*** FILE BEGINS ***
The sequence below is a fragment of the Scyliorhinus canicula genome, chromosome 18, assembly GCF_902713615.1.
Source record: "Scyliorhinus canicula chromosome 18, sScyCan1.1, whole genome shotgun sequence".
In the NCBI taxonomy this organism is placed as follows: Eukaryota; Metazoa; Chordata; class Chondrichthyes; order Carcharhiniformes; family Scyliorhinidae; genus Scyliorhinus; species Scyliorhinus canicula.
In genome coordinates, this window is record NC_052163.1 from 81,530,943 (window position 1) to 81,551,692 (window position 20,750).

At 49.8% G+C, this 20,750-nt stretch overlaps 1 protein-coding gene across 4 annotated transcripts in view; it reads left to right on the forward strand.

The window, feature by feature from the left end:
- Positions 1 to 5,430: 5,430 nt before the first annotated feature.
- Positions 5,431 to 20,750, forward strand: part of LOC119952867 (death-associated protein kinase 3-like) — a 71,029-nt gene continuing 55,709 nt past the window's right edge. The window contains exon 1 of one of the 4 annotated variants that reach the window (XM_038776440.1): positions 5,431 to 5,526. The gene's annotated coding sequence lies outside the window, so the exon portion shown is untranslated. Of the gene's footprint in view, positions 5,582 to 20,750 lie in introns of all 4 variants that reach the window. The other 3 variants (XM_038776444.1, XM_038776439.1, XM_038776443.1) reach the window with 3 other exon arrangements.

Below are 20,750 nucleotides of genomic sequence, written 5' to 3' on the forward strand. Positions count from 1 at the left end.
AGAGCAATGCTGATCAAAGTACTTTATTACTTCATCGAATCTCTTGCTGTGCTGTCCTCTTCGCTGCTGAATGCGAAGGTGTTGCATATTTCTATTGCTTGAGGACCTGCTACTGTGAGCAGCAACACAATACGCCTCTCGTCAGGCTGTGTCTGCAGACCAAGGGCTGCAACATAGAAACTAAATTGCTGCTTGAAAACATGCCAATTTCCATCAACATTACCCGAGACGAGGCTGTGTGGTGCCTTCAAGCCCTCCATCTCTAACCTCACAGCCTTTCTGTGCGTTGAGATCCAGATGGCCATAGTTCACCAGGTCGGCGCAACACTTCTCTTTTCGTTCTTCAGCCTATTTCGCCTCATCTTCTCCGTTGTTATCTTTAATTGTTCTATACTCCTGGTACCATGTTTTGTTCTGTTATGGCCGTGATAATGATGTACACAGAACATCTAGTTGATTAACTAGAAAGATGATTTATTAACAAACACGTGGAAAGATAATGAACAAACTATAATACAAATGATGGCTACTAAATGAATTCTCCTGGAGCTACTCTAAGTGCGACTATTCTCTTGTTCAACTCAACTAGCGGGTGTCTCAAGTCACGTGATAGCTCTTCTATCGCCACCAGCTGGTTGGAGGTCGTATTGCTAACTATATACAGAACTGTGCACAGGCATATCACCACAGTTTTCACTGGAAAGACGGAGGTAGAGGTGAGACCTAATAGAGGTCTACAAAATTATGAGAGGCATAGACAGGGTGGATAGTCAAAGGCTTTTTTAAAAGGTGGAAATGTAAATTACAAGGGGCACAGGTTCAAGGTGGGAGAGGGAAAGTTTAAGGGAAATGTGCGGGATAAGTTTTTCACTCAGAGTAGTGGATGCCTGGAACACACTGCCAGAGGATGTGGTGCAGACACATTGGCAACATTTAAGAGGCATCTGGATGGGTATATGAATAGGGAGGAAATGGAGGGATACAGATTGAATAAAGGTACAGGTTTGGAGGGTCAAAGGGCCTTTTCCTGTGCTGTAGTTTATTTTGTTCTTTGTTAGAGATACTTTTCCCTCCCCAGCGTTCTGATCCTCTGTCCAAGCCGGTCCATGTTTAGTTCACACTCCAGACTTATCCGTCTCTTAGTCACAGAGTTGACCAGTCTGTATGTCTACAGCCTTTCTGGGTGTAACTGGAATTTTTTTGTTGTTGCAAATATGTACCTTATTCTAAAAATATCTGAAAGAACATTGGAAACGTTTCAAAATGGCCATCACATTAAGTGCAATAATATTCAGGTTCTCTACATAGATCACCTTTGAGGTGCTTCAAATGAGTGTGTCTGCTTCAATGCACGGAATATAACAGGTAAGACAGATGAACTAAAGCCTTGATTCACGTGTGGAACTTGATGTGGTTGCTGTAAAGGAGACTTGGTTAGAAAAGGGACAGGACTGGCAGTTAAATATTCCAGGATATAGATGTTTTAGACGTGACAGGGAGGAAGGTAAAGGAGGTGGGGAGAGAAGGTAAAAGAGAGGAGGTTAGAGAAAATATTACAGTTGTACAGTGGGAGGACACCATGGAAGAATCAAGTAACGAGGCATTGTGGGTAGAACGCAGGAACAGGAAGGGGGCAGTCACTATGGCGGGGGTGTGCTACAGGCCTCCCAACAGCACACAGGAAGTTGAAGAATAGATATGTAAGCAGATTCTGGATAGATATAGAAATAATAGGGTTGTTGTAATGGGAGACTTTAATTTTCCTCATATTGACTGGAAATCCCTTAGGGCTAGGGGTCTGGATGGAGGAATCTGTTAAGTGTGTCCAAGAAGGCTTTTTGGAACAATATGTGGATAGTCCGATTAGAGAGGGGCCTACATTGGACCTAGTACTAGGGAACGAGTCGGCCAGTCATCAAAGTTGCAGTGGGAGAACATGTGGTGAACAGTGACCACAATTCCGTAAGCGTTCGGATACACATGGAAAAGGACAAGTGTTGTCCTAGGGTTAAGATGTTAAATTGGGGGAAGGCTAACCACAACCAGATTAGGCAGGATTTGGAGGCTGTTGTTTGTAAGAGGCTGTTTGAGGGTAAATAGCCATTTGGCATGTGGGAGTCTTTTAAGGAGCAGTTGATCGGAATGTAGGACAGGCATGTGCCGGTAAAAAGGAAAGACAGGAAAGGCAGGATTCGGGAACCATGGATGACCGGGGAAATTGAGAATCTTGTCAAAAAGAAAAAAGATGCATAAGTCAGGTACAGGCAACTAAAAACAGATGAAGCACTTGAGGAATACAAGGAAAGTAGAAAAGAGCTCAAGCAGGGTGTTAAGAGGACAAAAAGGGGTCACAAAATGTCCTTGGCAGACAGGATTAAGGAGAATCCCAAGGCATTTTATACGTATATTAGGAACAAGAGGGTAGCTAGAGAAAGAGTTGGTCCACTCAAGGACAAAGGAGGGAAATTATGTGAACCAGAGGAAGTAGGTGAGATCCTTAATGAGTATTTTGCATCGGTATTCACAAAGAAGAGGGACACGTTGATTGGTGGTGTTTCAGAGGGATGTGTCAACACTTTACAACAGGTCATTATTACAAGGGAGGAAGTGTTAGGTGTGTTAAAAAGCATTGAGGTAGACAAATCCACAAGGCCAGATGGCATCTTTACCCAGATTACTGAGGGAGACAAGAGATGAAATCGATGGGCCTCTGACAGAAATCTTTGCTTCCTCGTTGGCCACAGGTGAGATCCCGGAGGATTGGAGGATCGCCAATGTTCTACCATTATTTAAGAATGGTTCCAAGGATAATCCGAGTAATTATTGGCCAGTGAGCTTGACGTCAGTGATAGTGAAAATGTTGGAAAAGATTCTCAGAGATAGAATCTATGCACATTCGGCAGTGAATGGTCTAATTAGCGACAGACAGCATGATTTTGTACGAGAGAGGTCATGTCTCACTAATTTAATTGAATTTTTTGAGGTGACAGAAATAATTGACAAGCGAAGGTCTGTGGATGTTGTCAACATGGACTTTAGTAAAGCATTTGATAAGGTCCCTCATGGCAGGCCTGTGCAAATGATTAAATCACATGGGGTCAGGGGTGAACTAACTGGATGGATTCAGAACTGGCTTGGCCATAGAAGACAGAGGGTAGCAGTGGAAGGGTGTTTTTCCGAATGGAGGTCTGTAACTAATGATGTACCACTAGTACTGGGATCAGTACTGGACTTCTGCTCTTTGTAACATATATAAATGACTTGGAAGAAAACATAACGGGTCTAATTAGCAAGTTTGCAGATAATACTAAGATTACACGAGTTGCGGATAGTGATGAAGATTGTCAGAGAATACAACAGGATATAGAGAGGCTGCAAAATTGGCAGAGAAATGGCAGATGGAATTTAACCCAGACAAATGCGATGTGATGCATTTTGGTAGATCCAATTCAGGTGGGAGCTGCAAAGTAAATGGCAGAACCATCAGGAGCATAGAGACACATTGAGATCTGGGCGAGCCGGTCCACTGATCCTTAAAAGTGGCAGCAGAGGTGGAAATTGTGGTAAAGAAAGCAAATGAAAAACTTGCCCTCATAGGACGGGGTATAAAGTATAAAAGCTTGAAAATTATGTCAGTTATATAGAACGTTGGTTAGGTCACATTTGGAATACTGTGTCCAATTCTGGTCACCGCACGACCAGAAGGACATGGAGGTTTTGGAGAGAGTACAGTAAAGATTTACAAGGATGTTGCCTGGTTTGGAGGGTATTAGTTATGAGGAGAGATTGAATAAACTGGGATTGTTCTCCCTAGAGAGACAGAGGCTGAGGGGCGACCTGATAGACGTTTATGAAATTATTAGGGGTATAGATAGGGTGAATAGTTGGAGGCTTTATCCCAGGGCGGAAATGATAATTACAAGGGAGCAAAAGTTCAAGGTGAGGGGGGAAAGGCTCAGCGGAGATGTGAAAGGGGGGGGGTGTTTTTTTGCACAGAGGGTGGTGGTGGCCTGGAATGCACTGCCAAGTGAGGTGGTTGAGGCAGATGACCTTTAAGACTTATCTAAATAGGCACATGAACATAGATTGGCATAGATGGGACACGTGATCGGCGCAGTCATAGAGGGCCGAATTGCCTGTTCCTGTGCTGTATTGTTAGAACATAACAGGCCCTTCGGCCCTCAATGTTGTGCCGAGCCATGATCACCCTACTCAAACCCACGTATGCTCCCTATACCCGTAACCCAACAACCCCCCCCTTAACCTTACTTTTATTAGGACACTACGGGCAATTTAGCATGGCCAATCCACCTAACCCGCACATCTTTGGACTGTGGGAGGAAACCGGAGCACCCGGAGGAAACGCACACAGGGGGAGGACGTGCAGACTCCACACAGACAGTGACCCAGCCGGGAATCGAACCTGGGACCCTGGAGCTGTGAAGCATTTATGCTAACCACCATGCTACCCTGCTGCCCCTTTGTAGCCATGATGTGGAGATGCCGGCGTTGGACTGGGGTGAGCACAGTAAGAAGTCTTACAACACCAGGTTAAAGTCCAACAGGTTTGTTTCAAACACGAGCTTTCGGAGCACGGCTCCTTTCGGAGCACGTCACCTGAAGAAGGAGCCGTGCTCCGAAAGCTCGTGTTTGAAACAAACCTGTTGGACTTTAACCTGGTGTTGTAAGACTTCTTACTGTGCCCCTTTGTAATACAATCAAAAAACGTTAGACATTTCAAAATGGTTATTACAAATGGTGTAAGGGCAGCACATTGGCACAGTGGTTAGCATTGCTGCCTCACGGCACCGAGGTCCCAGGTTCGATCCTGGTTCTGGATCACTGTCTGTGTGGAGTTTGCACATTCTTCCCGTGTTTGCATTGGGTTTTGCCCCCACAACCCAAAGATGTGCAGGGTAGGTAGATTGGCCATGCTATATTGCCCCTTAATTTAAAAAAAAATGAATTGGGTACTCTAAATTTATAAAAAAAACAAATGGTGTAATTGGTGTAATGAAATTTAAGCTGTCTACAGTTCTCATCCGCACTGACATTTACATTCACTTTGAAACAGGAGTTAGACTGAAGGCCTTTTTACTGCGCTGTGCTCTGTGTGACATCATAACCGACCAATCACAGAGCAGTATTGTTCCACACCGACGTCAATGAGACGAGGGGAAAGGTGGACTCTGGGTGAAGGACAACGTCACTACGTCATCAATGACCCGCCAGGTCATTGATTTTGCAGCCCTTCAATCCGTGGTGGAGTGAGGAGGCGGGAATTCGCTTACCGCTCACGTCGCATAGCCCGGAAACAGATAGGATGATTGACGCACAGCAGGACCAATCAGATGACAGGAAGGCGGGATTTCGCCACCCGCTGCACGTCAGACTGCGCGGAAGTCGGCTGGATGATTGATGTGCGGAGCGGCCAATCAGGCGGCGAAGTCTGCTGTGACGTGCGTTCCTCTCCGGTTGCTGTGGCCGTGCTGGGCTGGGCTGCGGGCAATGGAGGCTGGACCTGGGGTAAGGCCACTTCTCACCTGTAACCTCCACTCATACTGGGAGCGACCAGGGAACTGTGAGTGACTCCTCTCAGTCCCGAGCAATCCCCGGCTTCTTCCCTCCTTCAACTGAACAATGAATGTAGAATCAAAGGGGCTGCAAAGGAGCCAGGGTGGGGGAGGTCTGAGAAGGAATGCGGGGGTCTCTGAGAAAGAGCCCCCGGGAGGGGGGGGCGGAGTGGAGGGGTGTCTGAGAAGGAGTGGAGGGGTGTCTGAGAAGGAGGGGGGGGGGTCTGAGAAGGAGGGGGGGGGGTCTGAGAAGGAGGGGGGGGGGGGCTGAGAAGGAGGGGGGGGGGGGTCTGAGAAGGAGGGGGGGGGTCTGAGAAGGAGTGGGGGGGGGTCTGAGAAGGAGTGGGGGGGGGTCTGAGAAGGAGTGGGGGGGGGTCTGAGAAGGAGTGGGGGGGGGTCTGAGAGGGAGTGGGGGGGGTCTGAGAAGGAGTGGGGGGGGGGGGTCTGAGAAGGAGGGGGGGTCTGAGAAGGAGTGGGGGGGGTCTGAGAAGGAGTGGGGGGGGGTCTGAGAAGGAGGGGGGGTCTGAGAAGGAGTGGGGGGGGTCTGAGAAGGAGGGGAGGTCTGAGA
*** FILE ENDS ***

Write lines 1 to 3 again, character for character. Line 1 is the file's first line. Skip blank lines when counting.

The sequence below is a fragment of the Scyliorhinus canicula genome, chromosome 18, assembly GCF_902713615.1.
Source record: "Scyliorhinus canicula chromosome 18, sScyCan1.1, whole genome shotgun sequence".
In the NCBI taxonomy this organism is placed as follows: Eukaryota; Metazoa; Chordata; class Chondrichthyes; order Carcharhiniformes; family Scyliorhinidae; genus Scyliorhinus; species Scyliorhinus canicula.